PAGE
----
NIOZ-Saba Bank/Saba Cruise report: Net coral community calcification and hydrodynamics (Saba Bank/Saba)
Many islands in the Caribbean sea are fringed by coral reefs and/or coral veneers, which produce CaCO3 for their skeletons. Not only stony corals but also coralline algae and other organisms form CaCO3 skeletons and contribute
to the CaCO3 produc on of these systems. Synchronously forces are at work to mechanis cally and chemically de- struct the CaCO3 structure. Erosion of CaCO3 by organisms such as grazing sea urchins, fishes and by scouring of coral skeleton-derived debris (e.g. rubble, sand, silt) is mainly mechanical. Boring worms and sponges combine mechani- cal and chemical removal of CaCO3. Chemical dissolu on by sponges can be substan al. Up to 75% of the bioerosion (CaCO3 mass loss) by coral excava ng sponges has been reported to be due to dissolu on, but more frequently values between 10%-30% have been found. Endolithic microorganisms bore purely chemically and infest bare CaCO3 sub- strates on reefs.
CaCO3 produc on and dissolu on is influenced by the seawater chemistry of CO2 (Andersson & Gledhill, 2013). The average pCO2 in water is enhanced by ocean acidifica on and by increased benthic mineraliza on of organic ma er due to eutrophica on. There are indica ons that seawater chemistry of CO2 and carbonate effects calcifying as well as decalcifying organisms differently and as such influence the balance between construc on and destruc on. How the balance is influenced in rela on to varia on in the carbonate system over different coral reef communi es and whole reef systems of different trophic status is s ll poorly understood.
Focus of this short NIOZ cruise was on benthic community carbon metabolism and the seawater carbonate system. With different methods we explored the balance between calcifica on and dissolu on of CaCO3. Bo om-water fluxes of the carbonate system were measured in rela on to the cover and composi on of the coral reef bo om commu- nity. This was done by (1) placing a dome tent over 4m2 of a coral reef community (and a small triangle tent as con- trol) and follow the diurnal changes of the chemistry in the tents and (2) by measuring diurnal changes in carbonate chemistry (e.g. pH and DIC in rela on to light) at the reef bo om outside of the tent in conjunc on with physical and hydrodynamic measurements and (3) by determining the benthic community with special focus on cover of calcifying and bioeroding organisms. In addi on depth profiles of conduc vity, temperature, pressure and oxygen were taken, to characterize the water masses over me in the research area.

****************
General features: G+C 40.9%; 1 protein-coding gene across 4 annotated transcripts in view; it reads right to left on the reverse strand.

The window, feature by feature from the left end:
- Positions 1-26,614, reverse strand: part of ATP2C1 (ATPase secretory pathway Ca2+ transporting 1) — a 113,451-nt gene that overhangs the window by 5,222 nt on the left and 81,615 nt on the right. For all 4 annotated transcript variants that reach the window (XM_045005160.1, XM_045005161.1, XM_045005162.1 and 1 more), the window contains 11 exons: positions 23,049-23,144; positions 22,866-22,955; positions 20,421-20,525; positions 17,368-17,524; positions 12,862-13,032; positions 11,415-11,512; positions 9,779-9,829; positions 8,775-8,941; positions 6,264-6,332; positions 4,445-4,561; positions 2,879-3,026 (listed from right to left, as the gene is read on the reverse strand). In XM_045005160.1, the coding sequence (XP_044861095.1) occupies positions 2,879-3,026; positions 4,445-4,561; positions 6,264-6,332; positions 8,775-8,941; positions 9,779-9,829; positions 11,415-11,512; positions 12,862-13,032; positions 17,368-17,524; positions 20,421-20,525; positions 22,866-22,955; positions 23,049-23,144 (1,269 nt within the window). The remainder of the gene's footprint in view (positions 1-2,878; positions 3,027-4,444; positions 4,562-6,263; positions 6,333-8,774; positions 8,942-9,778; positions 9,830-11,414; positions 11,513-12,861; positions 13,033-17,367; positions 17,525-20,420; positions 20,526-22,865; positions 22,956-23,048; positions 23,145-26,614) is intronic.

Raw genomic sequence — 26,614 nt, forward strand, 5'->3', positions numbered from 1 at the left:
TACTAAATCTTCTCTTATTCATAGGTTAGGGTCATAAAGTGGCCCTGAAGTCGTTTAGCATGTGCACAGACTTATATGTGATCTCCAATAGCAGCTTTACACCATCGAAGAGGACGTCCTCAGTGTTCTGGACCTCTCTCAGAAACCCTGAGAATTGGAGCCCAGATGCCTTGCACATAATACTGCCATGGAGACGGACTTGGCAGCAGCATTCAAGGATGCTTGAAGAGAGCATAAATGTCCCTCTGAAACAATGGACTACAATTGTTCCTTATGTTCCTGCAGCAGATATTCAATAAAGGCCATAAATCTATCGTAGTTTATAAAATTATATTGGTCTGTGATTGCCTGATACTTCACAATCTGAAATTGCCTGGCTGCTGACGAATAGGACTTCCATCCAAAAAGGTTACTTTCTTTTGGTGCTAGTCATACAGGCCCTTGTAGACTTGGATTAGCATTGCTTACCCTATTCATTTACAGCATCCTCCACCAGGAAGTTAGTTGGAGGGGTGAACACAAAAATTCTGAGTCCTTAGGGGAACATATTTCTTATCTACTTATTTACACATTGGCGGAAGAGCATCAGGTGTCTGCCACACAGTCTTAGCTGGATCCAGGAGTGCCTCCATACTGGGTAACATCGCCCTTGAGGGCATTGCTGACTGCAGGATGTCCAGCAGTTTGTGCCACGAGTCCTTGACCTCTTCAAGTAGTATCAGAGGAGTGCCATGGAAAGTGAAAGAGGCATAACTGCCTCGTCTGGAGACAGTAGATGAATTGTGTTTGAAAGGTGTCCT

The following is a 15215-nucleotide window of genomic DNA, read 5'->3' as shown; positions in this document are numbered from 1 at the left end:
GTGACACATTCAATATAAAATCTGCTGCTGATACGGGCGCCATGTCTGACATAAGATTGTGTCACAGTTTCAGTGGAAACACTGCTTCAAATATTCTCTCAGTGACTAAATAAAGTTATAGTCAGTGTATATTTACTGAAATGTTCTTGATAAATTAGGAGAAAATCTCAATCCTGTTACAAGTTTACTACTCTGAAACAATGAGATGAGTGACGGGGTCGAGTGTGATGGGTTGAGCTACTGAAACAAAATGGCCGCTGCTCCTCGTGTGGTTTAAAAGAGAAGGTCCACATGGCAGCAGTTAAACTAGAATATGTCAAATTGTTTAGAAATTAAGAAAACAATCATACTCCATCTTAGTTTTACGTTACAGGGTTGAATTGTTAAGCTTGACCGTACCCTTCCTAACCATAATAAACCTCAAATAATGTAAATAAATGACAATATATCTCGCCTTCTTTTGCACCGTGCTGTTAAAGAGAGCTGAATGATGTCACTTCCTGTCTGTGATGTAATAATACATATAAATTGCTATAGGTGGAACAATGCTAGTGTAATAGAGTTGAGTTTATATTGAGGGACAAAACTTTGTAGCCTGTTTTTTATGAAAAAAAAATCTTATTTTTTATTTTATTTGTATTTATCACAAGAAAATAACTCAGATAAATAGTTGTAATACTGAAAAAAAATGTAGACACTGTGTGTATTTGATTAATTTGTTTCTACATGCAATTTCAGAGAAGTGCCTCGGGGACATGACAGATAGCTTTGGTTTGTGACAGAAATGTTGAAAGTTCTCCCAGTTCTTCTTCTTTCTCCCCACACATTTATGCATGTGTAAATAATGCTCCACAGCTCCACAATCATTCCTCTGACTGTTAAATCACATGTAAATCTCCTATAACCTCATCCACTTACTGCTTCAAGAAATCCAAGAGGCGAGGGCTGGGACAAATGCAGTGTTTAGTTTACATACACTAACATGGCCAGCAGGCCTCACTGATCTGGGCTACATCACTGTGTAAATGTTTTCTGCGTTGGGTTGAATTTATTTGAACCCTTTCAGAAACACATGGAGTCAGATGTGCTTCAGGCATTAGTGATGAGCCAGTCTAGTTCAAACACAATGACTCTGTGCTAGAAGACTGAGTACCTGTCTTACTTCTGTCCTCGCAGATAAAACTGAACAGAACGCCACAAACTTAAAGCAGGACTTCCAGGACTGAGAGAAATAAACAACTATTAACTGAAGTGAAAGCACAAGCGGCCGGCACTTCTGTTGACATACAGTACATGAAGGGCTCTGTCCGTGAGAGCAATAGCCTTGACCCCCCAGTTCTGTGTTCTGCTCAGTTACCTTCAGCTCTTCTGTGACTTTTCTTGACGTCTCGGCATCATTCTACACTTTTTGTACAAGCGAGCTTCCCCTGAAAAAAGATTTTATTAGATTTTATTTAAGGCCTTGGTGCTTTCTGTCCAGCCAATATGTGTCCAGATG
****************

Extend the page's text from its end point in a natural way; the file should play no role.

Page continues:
The Saba Bank site was selected on basis of the purported oligotrophic status of the Bank. The selected site on the bank was at least 20 nau cal miles removed from coastal run-off and/or sewage pollu on of closest islands, the small islands of Saba an St Eusta us. Moreover the Saba Bank is separated from these islands by >800 m deep wa- ters. The selected loca on at Saba was more eutrophic than the Saba Bank site due to run-off from land. Physics and hydrodynamics (see CHAP II) were addressed with the aim to describe characteris cs of water masses flowing over the reef, and water movement profiles from the bo om to the surface. In CHAP III the experiments addressing the C metabolism and the carbonate system in the benthic compartment in and outside incuba on tents (placed in situ over benthic communi es) were elucidated. In Chap IV methods used to survey the benthic community were explained and preliminary results are presented. Chap V comprises a report of the coral species surveys of a site on the Saba Bank and a site in Ladder Bay, Saba.